Woody Allen

Getting Even

The Metterling Lists

Venal amp; Sons has at last published the long-awaited first volume of Metterling’s laundry lists (The Collected Laundry Lists of Hans Metterling, Vol. I, 437 pp., plus XXXII-page introduction; indexed; $18.75), with an erudite commentary by the noted Metterling scholar Gunther Eisenbud. The decision to publish this work separately, before the completion of the immense four-volume aeuvre, is both welcome and intelligent, for this obdurate and sparkling book will instantly lay to rest the unpleasant rumors that Venal amp; Sons, having reaped rich rewards from the Metterling novels, play, and notebooks, diaries, and letters, was merely in search of continued profits from the same lode. How wrong the whisperers have been! Indeed, the very first Metterling laundry list

List No. 1

6 prs. shorts

4 undershirts

6 prs. blue socks

4 blue shirts

2 white shirts

6 handkerchiefs

No Starch

serves as a perfect, near-total introduction to this troubled genius, known to his contemporaries as the “Prague Weirdo.” The list was dashed off while Metterling was writing Confessions of a Monstrous Cheese, that work of stunning philosophical import in which he proved not only that Kant was wrong about the universe but that he never picked up a check. Metterling’s dislike of starch is typical of the period, and when this particular bundle came back too stiff Metterling became moody and depressed. His landlady, Frau Weiser, reported to friends that “Herr Metterling keeps to his room for days, weeping over the fact that they have starched his shorts.” Of course, Breuer has already pointed out the relation between stiff underwear and Metterling’s constant feeling that he was being whispered about by men with jowls (Metterling: Paranoid-Depressive Psychosis and the Early Lists, Zeiss Press). This theme of a failure to follow instructions appears in Metterling’s only play, Asthma, when Needleman brings the cursed tennis ball to Valhalla by mistake.

The obvious enigma of the second list

List No. 2

7 prs. shorts

5 undershirts

7 prs. black socks

6 blue shirts

6 handkerchiefs

No Starch

is the seven pairs of black socks, since it has been long known that Metterling was deeply fond of blue. Indeed, for years the mention of any other color would send him into a rage, and he once pushed Rilke down into some honey because the poet said he preferred brown-eyed women. According to Anna Freud (“Metterling’s Socks as an Expression of the Phallic Mother,” Journal of Psychoanalysis, Nov., 1935), his sudden shift to the more sombre legwear is related to his unhappiness over the “Bayreuth Incident.” It was there, during the first act of Tristan, that he sneezed, blowing the toupee off one of the opera’s wealthiest patrons. The audience became convulsed, but Wagner defended him with his now classic remark “Everybody sneezes.” At this, Cosima Wagner burst into tears and accused Metterling of sabotaging her husband’s work.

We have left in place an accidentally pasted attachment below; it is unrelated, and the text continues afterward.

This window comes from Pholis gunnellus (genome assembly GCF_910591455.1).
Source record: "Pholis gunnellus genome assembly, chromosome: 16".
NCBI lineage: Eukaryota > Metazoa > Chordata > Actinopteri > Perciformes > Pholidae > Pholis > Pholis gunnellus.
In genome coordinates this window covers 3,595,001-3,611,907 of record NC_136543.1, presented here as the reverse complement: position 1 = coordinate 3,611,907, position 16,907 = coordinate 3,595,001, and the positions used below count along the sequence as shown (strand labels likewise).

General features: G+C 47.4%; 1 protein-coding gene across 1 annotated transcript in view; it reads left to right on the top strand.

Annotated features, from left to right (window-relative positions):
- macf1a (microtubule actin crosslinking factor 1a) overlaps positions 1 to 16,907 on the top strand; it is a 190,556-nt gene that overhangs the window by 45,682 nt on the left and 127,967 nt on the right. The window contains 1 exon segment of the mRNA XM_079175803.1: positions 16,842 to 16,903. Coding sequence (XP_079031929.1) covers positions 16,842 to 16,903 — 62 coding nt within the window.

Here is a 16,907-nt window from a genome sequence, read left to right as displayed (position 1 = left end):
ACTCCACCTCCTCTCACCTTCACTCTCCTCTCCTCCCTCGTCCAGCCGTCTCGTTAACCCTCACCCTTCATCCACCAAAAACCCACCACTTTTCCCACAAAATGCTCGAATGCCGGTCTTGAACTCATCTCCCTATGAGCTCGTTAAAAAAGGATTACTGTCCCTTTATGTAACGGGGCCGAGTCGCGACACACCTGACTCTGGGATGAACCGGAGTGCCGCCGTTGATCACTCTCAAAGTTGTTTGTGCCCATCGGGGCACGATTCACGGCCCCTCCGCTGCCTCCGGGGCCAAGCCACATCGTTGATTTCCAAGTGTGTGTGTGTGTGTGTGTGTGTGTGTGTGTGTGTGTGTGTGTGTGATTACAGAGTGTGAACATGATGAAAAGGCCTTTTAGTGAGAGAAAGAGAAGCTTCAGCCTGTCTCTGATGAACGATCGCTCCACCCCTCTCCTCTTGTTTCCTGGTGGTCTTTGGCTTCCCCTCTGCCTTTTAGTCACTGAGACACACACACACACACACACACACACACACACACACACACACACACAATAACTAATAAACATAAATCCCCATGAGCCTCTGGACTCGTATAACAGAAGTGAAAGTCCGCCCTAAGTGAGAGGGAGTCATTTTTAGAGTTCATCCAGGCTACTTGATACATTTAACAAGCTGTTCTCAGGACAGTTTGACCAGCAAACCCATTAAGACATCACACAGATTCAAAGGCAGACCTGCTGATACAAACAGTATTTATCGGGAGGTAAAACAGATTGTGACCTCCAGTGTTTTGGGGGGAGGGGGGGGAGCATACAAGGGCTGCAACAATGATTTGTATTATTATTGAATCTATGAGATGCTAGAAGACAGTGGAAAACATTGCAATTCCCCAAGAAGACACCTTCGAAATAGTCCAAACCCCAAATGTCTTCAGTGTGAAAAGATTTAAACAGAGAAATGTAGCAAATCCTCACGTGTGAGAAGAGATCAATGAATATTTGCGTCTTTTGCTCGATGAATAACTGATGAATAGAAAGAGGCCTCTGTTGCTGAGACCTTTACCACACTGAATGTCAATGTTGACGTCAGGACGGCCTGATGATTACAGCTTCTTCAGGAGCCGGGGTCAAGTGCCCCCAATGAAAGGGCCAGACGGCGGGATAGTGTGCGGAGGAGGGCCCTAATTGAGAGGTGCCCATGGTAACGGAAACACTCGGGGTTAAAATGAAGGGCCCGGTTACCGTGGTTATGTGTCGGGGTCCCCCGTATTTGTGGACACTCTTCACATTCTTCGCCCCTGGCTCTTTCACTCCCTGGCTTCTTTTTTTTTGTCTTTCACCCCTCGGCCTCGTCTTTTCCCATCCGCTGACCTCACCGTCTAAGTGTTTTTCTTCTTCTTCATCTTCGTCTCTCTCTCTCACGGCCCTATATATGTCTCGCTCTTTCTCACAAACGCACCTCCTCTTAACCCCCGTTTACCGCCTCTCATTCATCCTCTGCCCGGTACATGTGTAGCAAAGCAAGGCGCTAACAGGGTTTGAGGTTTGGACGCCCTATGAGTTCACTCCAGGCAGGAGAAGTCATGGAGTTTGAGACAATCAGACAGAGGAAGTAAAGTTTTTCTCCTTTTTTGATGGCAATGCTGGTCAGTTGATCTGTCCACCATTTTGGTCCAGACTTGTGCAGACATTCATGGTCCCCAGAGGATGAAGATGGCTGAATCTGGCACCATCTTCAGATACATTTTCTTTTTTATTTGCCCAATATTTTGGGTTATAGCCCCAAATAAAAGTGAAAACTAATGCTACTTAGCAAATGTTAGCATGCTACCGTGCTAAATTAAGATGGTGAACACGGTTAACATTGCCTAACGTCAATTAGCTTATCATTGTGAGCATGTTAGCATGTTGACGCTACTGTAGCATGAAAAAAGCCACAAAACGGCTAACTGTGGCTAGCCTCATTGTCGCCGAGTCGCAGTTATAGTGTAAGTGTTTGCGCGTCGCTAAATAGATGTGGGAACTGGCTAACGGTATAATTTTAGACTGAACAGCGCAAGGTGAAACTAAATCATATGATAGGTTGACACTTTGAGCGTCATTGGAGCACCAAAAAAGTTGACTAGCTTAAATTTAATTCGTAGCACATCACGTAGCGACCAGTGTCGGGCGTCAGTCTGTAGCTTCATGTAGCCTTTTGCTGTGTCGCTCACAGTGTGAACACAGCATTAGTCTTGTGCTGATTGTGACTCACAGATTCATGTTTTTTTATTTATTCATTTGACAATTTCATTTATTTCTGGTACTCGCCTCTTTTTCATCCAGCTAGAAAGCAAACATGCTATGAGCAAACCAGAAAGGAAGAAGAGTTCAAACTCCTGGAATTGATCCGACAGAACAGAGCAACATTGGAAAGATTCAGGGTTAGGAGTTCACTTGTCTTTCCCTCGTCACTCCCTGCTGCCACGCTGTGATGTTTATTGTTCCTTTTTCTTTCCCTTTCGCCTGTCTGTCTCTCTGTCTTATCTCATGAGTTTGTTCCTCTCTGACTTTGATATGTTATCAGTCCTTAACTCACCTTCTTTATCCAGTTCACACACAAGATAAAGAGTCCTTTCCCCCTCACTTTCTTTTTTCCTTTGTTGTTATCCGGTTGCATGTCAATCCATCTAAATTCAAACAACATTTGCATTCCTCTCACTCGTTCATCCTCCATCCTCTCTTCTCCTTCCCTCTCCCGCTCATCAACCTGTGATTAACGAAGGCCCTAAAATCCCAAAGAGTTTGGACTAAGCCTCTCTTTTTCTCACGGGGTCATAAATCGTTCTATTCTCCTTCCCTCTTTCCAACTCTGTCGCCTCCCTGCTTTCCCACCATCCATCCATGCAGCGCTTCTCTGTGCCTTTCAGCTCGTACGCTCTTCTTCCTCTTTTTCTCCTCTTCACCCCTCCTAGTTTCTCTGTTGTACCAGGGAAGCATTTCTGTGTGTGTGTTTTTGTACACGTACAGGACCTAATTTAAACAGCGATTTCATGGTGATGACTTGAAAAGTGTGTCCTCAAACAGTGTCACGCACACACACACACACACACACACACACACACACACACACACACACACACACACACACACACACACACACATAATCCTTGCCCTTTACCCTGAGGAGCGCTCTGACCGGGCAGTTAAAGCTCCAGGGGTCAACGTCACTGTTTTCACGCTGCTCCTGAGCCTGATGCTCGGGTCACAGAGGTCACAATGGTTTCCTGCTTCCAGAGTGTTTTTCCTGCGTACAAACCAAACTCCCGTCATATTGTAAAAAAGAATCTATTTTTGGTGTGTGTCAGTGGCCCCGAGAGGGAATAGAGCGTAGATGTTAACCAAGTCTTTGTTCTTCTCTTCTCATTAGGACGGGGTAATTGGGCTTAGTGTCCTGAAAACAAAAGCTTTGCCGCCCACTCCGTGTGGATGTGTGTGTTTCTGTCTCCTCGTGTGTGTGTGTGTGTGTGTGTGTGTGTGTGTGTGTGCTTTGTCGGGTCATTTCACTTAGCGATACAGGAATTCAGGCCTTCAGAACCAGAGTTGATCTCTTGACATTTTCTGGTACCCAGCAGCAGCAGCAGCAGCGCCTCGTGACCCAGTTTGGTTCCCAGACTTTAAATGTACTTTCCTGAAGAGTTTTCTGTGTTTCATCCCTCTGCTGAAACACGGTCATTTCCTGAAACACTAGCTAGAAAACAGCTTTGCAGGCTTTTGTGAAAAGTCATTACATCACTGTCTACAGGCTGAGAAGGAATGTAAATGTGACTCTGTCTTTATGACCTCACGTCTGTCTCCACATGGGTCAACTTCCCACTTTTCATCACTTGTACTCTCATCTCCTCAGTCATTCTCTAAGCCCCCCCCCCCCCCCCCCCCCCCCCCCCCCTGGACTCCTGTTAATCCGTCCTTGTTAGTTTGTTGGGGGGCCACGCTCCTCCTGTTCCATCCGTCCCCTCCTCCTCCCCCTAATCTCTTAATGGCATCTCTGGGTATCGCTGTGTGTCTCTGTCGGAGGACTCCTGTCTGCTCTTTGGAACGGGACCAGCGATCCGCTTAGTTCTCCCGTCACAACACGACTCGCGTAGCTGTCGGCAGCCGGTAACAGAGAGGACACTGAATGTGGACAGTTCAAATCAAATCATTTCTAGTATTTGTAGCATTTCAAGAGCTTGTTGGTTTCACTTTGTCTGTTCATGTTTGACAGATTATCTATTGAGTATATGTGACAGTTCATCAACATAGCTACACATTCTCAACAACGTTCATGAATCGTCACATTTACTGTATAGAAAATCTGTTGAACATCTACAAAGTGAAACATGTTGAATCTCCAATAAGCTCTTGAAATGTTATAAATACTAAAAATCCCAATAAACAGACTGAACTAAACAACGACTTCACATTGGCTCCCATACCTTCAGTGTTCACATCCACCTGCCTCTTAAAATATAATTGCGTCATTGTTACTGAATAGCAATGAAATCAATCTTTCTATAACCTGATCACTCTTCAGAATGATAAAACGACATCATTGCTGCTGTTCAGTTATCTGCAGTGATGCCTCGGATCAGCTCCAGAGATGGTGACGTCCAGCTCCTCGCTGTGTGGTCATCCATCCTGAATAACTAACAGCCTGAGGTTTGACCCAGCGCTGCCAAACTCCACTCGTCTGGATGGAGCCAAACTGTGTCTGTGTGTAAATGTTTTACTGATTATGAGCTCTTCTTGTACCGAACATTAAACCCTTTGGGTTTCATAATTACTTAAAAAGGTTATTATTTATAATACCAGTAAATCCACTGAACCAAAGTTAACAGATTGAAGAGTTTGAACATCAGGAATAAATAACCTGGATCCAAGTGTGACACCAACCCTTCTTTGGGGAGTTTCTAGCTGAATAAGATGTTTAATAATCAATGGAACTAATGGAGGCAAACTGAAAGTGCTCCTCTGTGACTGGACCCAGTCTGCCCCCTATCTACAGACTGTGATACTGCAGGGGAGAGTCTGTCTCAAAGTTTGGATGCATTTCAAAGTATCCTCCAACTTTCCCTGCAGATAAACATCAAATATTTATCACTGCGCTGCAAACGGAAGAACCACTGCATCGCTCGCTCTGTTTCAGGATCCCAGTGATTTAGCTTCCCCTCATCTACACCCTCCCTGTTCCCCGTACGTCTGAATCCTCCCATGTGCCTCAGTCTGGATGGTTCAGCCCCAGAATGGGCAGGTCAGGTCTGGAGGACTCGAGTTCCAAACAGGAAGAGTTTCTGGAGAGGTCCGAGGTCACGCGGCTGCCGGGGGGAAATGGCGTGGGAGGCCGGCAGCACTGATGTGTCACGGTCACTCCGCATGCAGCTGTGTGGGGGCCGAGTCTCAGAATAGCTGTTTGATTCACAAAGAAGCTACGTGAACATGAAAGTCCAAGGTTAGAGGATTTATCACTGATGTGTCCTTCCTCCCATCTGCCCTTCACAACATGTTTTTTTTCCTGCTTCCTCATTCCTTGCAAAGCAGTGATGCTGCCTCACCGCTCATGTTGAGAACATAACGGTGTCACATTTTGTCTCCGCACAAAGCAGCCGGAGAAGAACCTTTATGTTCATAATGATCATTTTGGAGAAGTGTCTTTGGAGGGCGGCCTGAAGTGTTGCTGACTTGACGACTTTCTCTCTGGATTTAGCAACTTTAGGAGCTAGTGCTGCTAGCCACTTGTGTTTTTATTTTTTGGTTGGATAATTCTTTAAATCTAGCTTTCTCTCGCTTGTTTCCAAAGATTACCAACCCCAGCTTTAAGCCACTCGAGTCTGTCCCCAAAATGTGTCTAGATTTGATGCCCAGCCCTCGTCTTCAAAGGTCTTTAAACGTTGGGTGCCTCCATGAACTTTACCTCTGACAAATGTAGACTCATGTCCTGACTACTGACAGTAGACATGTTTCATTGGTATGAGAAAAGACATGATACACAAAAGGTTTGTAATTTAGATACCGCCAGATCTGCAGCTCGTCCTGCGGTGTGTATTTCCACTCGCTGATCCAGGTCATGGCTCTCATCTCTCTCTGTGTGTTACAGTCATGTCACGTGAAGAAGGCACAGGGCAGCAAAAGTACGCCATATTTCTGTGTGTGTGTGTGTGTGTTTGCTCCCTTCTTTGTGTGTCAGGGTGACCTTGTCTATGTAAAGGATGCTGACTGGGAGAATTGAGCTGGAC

That Metterling had designs on Cosima Wagner is undoubtedly true, and we know he took her hand once in Leipzig and again, four years later, in the Ruhr Valley. In Danzig, he referred to her tibia obliquely during a rainstorm, and she thought it best not to see him again. Returning to his home in a state of exhaustion, Metterling wrote Thoughts of a Chicken, and dedicated the original manuscript to the Wagners. When they used it to prop up the short leg of a kitchen table, Metterling became sullen and switched to dark socks. His housekeeper pleaded with him to retain his beloved blue or at least to try brown, but Metterling cursed her, saying, “Slut! And why not Argyles, eh?”

In the third list

List No. 3

6 handkerchiefs

5 undershirts

8 prs. socks

3 bedsheets

2 pillowcases

linens are mentioned for the first time: Metterling had a great fondness for linens, particularly pillowcases, which he and his sister, as children, used to put over their heads while playing ghosts, until one day he fell into a rock quarry. Metterling liked to sleep on fresh linen, and so do his fictional creations. Horst Wasserman, the impotent locksmith in Filet of Herring, kills for a change of sheets, and Jenny, in The Shepherd’s Finger, is willing to go to bed with Klineman (whom she hates for rubbing butter on her mother) “if it means lying between soft sheets.” It is a tragedy that the laundry never did the linens to Metterling’s satisfaction, but to contend, as Pfaltz has done, that his consternation over it prevented him from finishing Whither Thou Goest, Cretin is absurd. Metterling enjoyed the luxury of sending his sheets out, but he was not dependent on it.

What prevented Metterling from finishing his long-planned book of poetry was an abortive romance, which figures in the “Famous Fourth” list:

List No. 4

7 prs. shorts

6 handkerchiefs

6 undershirts

7 prs. black socks

No Starch

Special One-Day Service

In 1884, Metterling met Lou Andreas-Salome, and suddenly, we learn, he required that his laundry be done fresh daily. Actually, the two were introduced by Nietzsche, who told Lou that Metterling was either a genius or an idiot and to see if she could guess which. At that time, the special one-day service was becoming quite popular on the Continent, particularly with intellectuals, and the innovation was welcomed by Metterling. For one thing, it was prompt, and Metterling loved promptness. He was always showing up for

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